- The Indians traded Trevor Bauer to the Reds for Yasiel Puig, as well as the Padres' Franmil Reyes and LHP Logan Allen. How much sense does the blockbuster make?
The trade market exploded Tuesday night with one of the weirdest, wildest blockbuster deadline deals in recent memory. Let’s grade the deal—headlined by three polarizing big league players—that sent the baseball world into a frenzy.
Indians acquire: OF Yasiel Puig from Reds, OF Franmil Reyes from Padres, LHP prospect Logan Allen from Padres, INF/OF prospect Victor Nova, LHP prospect Scott Moss from Reds
Reds acquire: RHP Trevor Bauer from Indians
Padres acquire: OF prospect Taylor Trammell from Reds
Grading Cleveland’s Side of the Deal
Think of it this way: The Indians have arguably the deepest starting rotation in baseball but one of the worst starting outfields, so they traded a strength to address a weakness.
Before the trade, Cleveland’s starting rotation looked something like this:
1) Bauer (9-8, 3.79 ERA, 125 ERA+)
2) RHP Mike Clevenger (5-2, 3.28 ERA, 145 ERA+)
3) RHP Shane Bieber (10-4, 3.40 ERA, 138 ERA+)
4) RHP Adam Plukto (3-2, 4.83 ERA, 99 ERA+)
5) RHP Zack Plesac (5-3, 3.10 ERA, 154 ERA+)
* RHP Danny Salazar, who will be activated from the injured list Wednesday and make his 2019 debut on Thursday.
Injured List: RHP Corey Kluber, RHP Carlos Carrasco
With Bauer gone, bump each pitcher up a slot with Salazar sliding into the No. 5 role to see what the immediate rotation will look like following the trade. According to ERA+, the only below-league-average pitcher in that group is Plutko, and he’s below that mark by one percentage point.
Salazar will be replacing Bauer in the rotation as a starter-opener hybrid (he’s limited to about 70 pitches) until his arm has been stretched out to about full strength. The 29-year-old hasn’t pitched since the 2017 ALDS, but when healthy he’s been one of the better starting pitchers in the game. His lifetime 10.51 strikeouts per nine ranks first in franchise history among pitchers with at least 500 innings. Two-time Cy Young Award winner Kluber is also getting closer to returning and Carrasco, who was diagnosed with leukemia a few months ago, is hoping to pitch again this season, too.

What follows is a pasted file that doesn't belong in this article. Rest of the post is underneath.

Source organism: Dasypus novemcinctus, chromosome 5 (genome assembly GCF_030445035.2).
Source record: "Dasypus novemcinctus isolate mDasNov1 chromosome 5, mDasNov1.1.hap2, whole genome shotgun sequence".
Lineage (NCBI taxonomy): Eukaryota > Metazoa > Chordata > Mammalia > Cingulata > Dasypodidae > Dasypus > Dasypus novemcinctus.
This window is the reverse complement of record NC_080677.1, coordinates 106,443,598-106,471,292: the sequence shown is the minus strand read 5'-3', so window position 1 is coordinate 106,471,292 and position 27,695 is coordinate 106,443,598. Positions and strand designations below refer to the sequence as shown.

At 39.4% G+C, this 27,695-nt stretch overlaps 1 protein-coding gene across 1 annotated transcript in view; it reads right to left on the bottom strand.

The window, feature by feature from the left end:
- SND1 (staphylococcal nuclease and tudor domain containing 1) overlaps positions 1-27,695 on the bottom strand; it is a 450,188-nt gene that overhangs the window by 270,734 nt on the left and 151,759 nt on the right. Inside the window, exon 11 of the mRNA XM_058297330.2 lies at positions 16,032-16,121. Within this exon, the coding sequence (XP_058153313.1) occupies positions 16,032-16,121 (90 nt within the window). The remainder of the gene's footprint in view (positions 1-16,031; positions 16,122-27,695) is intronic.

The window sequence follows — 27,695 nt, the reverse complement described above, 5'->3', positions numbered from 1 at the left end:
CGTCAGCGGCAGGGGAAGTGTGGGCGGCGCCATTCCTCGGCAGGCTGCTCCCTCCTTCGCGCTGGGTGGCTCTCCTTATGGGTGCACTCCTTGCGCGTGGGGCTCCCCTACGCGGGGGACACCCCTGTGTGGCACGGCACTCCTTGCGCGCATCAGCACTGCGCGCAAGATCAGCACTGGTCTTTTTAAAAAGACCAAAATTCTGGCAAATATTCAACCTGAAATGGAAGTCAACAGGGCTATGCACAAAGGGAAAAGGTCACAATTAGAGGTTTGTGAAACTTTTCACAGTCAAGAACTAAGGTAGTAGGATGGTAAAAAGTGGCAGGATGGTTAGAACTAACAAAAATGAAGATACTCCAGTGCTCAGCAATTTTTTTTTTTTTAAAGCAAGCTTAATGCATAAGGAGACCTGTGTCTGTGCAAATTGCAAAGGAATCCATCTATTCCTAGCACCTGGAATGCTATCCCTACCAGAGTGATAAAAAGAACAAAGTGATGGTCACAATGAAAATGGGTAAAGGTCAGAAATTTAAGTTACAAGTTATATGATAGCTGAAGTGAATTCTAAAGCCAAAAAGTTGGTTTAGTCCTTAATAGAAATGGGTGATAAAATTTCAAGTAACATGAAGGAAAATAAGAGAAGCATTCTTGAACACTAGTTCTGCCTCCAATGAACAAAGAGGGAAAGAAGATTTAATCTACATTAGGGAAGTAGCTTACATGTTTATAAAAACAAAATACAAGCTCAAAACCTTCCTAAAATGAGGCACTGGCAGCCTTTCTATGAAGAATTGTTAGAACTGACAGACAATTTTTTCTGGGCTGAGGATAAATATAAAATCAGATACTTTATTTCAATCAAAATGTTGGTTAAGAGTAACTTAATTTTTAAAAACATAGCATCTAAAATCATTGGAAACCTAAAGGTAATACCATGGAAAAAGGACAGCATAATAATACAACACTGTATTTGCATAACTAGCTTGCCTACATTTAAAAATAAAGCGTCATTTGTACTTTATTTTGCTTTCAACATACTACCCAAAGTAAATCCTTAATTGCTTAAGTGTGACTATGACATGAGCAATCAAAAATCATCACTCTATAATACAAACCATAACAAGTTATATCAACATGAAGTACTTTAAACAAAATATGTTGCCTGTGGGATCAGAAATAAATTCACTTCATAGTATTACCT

Even without Bauer, Cleveland’s rotation should be just fine. At the same time, the Indians needed help both in their lineup and in the outfield. Outfield production was an issue for them going into the season, before third baseman Jose Ramirez and second baseman Jason Kipnis slumped for most of the first half. Entering play Tuesday, the only contending team with a worse outfield OPS was the Giants.
Enter Puig and Reyes, two righthanded power hitters who’ve combined for 49 home runs this season. Everyone knows about Puig, the Wild Horse, a fan favorite whose antics have at times irritated his teammates and coaching staff. He’s an ultra-competitor who’s capable of carrying teams for weeks.
But Reyes, however, could be the more threatening bat of the two. He’s 6’ 5” and 275 pounds, and ranks 15th in the majors with an average exit velocity of 92.3 mph. His defense is suspect, but the Indians could simply slot him in as their designated hitter on most days. The Franimal is what they called him in San Diego.
Quick aside on Reyes: I covered him last summer when the Padres played the Cubs at Wrigley Field and saw him demolish a 477-foot home run off Jon Lester.
After the game, I asked him if his blast was furthest he’s ever hit, at any level. “No,” Reyes said. Follow-up: “Was it even close?” Without hesitation, he said: “No.”
Talk about intimidation.
While Puig hits free agency at the end of the year, the 24-year-old Reyes is under team control until 2025. Puig can help them win this season—they’re three games behind the Twins in the AL Central and hold the first wild-card spot—while Reyes is an investment for years to come.
Grading Cincinnati’s side of the deal:
This move is a bit more puzzling. Like the Mets, the Reds aren’t likely to make the playoffs this season but acquired one of the marquee starting pitchers on the market and gave up prospects to get him. Bauer is a great pitcher and adding him to what is already one of the best starting rotations in baseball (their 3.83 starters ERA ranked fifth in MLB entering Tuesday) is sure to disrupt the NL Central race, even if Cincinnati isn’t contending. Making this trade more confusing is that the Reds traded minor league outfielder Trammell, their No. 1 prospect (30th overall) according to MLB Pipeline. That was the price to pay to reel in Bauer, who isn't a free agent until after the 2020 season.
Grade: C+ (If Cincinnati decides to flip Bauer in a trade for a stockpile of prospects before the deadline, this grade could improve drastically. But a trade isn't likely, according to USA Today's Bob Nightengale)
Grading San Diego’s side of the deal:
Trammell is a dynamic athlete who’s struggled this year in Double A, but he’s got all the tools to be a flashy franchise centerfielder in San Diego. The Padres had a lot of corner outfield depth on their roster, and considering they are likely a year away from contention, this was a good time to get a blue-chip prospect who should be major-league ready just in time for San Diego to be relevant again in the NL West.